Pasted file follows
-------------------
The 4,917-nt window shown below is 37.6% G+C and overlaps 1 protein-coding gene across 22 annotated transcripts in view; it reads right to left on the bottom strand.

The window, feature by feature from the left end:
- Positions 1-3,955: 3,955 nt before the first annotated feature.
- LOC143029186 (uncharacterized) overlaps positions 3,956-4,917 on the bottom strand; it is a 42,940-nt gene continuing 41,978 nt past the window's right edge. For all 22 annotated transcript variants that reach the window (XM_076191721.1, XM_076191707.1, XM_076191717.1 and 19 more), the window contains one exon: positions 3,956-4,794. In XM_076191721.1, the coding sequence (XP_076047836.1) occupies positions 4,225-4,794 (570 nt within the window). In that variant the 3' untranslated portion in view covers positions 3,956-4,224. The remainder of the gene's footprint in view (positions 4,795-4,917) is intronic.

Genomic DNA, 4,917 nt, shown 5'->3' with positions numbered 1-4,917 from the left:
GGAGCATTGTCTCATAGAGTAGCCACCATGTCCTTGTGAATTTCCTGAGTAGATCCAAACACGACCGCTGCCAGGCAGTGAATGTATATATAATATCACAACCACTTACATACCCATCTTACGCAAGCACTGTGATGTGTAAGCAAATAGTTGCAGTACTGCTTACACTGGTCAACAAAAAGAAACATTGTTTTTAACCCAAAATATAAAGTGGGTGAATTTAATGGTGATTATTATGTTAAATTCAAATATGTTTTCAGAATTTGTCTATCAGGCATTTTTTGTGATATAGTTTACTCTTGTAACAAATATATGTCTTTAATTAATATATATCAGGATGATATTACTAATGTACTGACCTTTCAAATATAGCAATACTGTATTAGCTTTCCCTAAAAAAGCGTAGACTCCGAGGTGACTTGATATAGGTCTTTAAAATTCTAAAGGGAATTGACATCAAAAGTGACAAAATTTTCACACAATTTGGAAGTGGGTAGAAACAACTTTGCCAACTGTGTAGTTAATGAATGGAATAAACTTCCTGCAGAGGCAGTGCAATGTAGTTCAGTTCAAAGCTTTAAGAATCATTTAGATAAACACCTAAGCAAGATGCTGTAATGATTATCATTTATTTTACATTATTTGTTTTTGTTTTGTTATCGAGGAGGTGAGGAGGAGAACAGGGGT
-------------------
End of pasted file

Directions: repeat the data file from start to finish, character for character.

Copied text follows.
The 4,917-nt window shown below is 37.6% G+C and overlaps 1 protein-coding gene across 22 annotated transcripts in view; it reads right to left on the bottom strand.

The window, feature by feature from the left end:
- Positions 1-3,955: 3,955 nt before the first annotated feature.
- LOC143029186 (uncharacterized) overlaps positions 3,956-4,917 on the bottom strand; it is a 42,940-nt gene continuing 41,978 nt past the window's right edge. For all 22 annotated transcript variants that reach the window (XM_076191721.1, XM_076191707.1, XM_076191717.1 and 19 more), the window contains one exon: positions 3,956-4,794. In XM_076191721.1, the coding sequence (XP_076047836.1) occupies positions 4,225-4,794 (570 nt within the window). In that variant the 3' untranslated portion in view covers positions 3,956-4,224. The remainder of the gene's footprint in view (positions 4,795-4,917) is intronic.

Genomic DNA, 4,917 nt, shown 5'->3' with positions numbered 1-4,917 from the left:
GGAGCATTGTCTCATAGAGTAGCCACCATGTCCTTGTGAATTTCCTGAGTAGATCCAAACACGACCGCTGCCAGGCAGTGAATGTATATATAATATCACAACCACTTACATACCCATCTTACGCAAGCACTGTGATGTGTAAGCAAATAGTTGCAGTACTGCTTACACTGGTCAACAAAAAGAAACATTGTTTTTAACCCAAAATATAAAGTGGGTGAATTTAATGGTGATTATTATGTTAAATTCAAATATGTTTTCAGAATTTGTCTATCAGGCATTTTTTGTGATATAGTTTACTCTTGTAACAAATATATGTCTTTAATTAATATATATCAGGATGATATTACTAATGTACTGACCTTTCAAATATAGCAATACTGTATTAGCTTTCCCTAAAAAAGCGTAGACTCCGAGGTGACTTGATATAGGTCTTTAAAATTCTAAAGGGAATTGACATCAAAAGTGACAAAATTTTCACACAATTTGGAAGTGGGTAGAAACAACTTTGCCAACTGTGTAGTTAATGAATGGAATAAACTTCCTGCAGAGGCAGTGCAATGTAGTTCAGTTCAAAGCTTTAAGAATCATTTAGATAAACACCTAAGCAAGATGCTGTAATGATTATCATTTATTTTACATTATTTGTTTTTGTTTTGTTATCGAGGAGGTGAGGAGGAGAACAGGGGT